Mrs SKINNER (North Shore) [3.50]: The Opposition also notes as a matter of urgency the prevalence of diabetes in New South Wales and is concerned about the number of cases of undiagnosed diabetes. I have personal experience with this as one of my staff members is married to a man who has had mature-age-onset diabetes recently diagnosed. I am very happy to say that with proper care he is able to control the condition without medication but simply by changing his diet and looking after himself a little better. It is encouraging that such practices can be effective without medication. I know of the serious consequences of diabetes, particularly blindness, amputation, renal failure and so on which the Minister mentioned.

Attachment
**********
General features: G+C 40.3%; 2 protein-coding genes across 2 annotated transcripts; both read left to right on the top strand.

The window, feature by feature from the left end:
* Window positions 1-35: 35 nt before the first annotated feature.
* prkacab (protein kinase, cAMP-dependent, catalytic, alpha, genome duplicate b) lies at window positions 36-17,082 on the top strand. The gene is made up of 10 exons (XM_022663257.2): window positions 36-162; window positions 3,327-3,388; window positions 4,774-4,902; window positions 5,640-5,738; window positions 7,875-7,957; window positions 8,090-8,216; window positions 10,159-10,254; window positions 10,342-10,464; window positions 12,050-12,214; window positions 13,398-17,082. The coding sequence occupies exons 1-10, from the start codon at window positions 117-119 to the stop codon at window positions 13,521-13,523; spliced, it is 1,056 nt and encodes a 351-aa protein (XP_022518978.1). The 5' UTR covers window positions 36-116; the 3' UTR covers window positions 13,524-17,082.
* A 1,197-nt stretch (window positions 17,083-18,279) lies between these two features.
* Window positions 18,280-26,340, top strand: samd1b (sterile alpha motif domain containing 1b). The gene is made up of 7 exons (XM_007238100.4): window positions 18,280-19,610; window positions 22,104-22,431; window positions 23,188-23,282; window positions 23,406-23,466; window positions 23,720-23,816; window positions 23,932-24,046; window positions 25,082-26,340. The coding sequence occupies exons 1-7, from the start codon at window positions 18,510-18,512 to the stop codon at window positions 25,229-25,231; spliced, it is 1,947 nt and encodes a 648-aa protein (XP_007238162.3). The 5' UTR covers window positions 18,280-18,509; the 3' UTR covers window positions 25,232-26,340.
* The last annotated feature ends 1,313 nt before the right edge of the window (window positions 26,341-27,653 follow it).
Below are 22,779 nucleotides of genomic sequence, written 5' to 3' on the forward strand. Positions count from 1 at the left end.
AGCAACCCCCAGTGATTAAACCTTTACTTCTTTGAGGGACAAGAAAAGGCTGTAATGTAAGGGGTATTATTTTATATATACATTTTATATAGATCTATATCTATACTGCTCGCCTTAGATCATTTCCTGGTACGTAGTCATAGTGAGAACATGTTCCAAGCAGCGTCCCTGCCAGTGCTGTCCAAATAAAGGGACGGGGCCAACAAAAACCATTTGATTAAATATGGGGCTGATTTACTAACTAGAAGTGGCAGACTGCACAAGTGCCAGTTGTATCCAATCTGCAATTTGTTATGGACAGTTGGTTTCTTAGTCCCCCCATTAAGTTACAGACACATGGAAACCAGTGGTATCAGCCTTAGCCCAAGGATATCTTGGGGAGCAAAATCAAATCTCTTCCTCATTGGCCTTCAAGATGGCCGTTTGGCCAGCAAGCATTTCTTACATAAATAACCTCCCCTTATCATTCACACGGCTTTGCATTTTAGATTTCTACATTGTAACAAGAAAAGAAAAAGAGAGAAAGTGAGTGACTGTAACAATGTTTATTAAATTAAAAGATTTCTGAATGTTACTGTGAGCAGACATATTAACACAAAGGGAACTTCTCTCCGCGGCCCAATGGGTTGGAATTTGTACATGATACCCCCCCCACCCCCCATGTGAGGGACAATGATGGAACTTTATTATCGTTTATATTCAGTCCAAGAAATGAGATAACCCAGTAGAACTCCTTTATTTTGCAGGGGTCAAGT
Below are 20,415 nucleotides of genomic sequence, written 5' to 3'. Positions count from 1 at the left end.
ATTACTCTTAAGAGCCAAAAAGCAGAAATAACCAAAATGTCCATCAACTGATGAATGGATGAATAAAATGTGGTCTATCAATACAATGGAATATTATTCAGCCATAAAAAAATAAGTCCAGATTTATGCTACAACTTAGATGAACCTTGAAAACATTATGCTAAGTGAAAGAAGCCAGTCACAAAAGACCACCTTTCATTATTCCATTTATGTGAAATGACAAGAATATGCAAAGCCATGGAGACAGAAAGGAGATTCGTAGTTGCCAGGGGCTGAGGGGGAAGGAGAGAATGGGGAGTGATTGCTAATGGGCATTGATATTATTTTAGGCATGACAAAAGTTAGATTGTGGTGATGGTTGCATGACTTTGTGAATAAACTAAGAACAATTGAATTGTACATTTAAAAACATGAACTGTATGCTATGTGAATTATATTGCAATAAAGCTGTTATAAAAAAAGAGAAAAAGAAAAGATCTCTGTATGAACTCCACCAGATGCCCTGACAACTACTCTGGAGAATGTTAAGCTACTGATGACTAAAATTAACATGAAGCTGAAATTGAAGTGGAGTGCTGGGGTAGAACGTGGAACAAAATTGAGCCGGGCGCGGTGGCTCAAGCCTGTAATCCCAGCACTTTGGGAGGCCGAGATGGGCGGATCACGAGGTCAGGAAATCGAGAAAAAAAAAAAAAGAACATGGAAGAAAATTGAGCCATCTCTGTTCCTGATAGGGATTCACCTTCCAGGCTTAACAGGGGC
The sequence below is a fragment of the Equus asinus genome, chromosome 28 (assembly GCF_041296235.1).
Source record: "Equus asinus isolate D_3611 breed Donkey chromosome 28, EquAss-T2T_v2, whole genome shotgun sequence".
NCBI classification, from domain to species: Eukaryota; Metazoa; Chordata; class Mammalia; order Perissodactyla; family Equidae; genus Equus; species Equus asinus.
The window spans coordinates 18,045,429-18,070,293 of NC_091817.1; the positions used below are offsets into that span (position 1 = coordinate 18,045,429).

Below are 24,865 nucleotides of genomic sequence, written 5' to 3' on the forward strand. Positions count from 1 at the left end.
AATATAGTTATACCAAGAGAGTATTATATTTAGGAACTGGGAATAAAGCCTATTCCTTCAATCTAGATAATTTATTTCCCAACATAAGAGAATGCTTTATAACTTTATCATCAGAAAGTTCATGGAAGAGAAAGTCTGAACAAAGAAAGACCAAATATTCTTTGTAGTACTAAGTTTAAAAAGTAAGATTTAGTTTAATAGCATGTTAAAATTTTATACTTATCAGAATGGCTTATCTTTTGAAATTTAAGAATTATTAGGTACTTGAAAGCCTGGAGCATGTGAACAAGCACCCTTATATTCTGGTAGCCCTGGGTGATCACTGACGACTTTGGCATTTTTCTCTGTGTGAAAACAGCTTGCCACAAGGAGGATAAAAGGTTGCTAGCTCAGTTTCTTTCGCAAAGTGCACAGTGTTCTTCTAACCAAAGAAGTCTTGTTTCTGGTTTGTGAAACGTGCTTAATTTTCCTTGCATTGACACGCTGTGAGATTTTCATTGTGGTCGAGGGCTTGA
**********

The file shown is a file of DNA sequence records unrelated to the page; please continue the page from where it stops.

However, I wish to comment on the way in which the Minister has addressed the matter to date. Because of the great concentration on reducing hospital waiting lists, money has been diverted for this purpose throughout New South Wales. I have said on a number of occasions that I am getting feedback from hospitals, particularly those in country New South Wales, that they have insufficient money to meet the waiting list reduction program and that they are having to divert money away from important programs to top up the money required for the waiting list reduction program. This means the system is being bled dry. In some areas community health and preventive programs such as those for diabetes are being cut. Because the Premier said that regions would not be funded unless the monthly targets were met there is enormous political pressure on hospitals to meet the targets. Money is being bled from much-needed clinical services and community health services which are involved in detection and treatment of diabetes.